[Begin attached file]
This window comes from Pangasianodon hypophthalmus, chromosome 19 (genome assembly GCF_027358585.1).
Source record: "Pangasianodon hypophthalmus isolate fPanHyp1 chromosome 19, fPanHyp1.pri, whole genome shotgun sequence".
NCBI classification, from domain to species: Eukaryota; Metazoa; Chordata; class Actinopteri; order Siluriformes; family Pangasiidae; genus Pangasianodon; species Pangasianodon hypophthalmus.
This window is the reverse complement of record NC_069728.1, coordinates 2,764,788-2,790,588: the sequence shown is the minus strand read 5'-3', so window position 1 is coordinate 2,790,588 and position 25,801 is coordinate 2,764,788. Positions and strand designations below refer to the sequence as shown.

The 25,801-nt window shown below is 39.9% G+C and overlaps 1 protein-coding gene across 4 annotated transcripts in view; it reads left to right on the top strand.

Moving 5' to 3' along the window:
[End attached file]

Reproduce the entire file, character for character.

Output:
This window comes from Pangasianodon hypophthalmus, chromosome 19 (genome assembly GCF_027358585.1).
Source record: "Pangasianodon hypophthalmus isolate fPanHyp1 chromosome 19, fPanHyp1.pri, whole genome shotgun sequence".
NCBI classification, from domain to species: Eukaryota; Metazoa; Chordata; class Actinopteri; order Siluriformes; family Pangasiidae; genus Pangasianodon; species Pangasianodon hypophthalmus.
This window is the reverse complement of record NC_069728.1, coordinates 2,764,788-2,790,588: the sequence shown is the minus strand read 5'-3', so window position 1 is coordinate 2,790,588 and position 25,801 is coordinate 2,764,788. Positions and strand designations below refer to the sequence as shown.

The 25,801-nt window shown below is 39.9% G+C and overlaps 1 protein-coding gene across 4 annotated transcripts in view; it reads left to right on the top strand.

Moving 5' to 3' along the window: